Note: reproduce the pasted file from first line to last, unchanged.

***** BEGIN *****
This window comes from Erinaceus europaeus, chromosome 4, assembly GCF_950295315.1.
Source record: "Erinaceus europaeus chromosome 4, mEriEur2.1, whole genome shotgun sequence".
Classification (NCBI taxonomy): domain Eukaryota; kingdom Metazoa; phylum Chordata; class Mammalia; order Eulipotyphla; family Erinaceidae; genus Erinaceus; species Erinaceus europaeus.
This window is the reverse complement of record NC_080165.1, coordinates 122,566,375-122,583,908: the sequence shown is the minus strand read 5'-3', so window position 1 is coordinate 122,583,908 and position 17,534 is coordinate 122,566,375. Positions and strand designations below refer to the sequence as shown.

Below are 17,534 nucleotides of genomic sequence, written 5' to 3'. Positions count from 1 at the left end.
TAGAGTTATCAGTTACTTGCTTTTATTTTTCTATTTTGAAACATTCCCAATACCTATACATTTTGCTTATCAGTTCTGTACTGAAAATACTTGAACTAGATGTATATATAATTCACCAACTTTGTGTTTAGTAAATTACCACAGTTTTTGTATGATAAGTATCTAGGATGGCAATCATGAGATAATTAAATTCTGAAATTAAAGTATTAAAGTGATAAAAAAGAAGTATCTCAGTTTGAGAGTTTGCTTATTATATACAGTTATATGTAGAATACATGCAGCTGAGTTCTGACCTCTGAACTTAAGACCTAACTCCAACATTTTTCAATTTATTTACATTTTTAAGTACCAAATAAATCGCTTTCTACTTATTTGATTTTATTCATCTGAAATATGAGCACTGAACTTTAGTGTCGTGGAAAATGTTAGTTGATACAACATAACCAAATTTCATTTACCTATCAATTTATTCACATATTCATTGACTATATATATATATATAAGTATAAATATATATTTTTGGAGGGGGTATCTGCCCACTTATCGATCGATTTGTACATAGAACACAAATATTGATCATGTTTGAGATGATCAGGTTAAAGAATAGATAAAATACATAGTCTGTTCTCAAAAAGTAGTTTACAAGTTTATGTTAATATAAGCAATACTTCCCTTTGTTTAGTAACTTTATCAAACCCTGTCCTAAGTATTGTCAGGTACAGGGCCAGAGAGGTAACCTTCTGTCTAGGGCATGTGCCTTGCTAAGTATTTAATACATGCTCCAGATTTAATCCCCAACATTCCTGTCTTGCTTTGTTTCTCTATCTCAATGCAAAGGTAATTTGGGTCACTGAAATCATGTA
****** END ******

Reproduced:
This window comes from Erinaceus europaeus, chromosome 4, assembly GCF_950295315.1.
Source record: "Erinaceus europaeus chromosome 4, mEriEur2.1, whole genome shotgun sequence".
Classification (NCBI taxonomy): domain Eukaryota; kingdom Metazoa; phylum Chordata; class Mammalia; order Eulipotyphla; family Erinaceidae; genus Erinaceus; species Erinaceus europaeus.
This window is the reverse complement of record NC_080165.1, coordinates 122,566,375-122,583,908: the sequence shown is the minus strand read 5'-3', so window position 1 is coordinate 122,583,908 and position 17,534 is coordinate 122,566,375. Positions and strand designations below refer to the sequence as shown.

Below are 17,534 nucleotides of genomic sequence, written 5' to 3'. Positions count from 1 at the left end.
TAGAGTTATCAGTTACTTGCTTTTATTTTTCTATTTTGAAACATTCCCAATACCTATACATTTTGCTTATCAGTTCTGTACTGAAAATACTTGAACTAGATGTATATATAATTCACCAACTTTGTGTTTAGTAAATTACCACAGTTTTTGTATGATAAGTATCTAGGATGGCAATCATGAGATAATTAAATTCTGAAATTAAAGTATTAAAGTGATAAAAAAGAAGTATCTCAGTTTGAGAGTTTGCTTATTATATACAGTTATATGTAGAATACATGCAGCTGAGTTCTGACCTCTGAACTTAAGACCTAACTCCAACATTTTTCAATTTATTTACATTTTTAAGTACCAAATAAATCGCTTTCTACTTATTTGATTTTATTCATCTGAAATATGAGCACTGAACTTTAGTGTCGTGGAAAATGTTAGTTGATACAACATAACCAAATTTCATTTACCTATCAATTTATTCACATATTCATTGACTATATATATATATATAAGTATAAATATATATTTTTGGAGGGGGTATCTGCCCACTTATCGATCGATTTGTACATAGAACACAAATATTGATCATGTTTGAGATGATCAGGTTAAAGAATAGATAAAATACATAGTCTGTTCTCAAAAAGTAGTTTACAAGTTTATGTTAATATAAGCAATACTTCCCTTTGTTTAGTAACTTTATCAAACCCTGTCCTAAGTATTGTCAGGTACAGGGCCAGAGAGGTAACCTTCTGTCTAGGGCATGTGCCTTGCTAAGTATTTAATACATGCTCCAGATTTAATCCCCAACATTCCTGTCTTGCTTTGTTTCTCTATCTCAATGCAAAGGTAATTTGGGTCACTGAAATCATGTA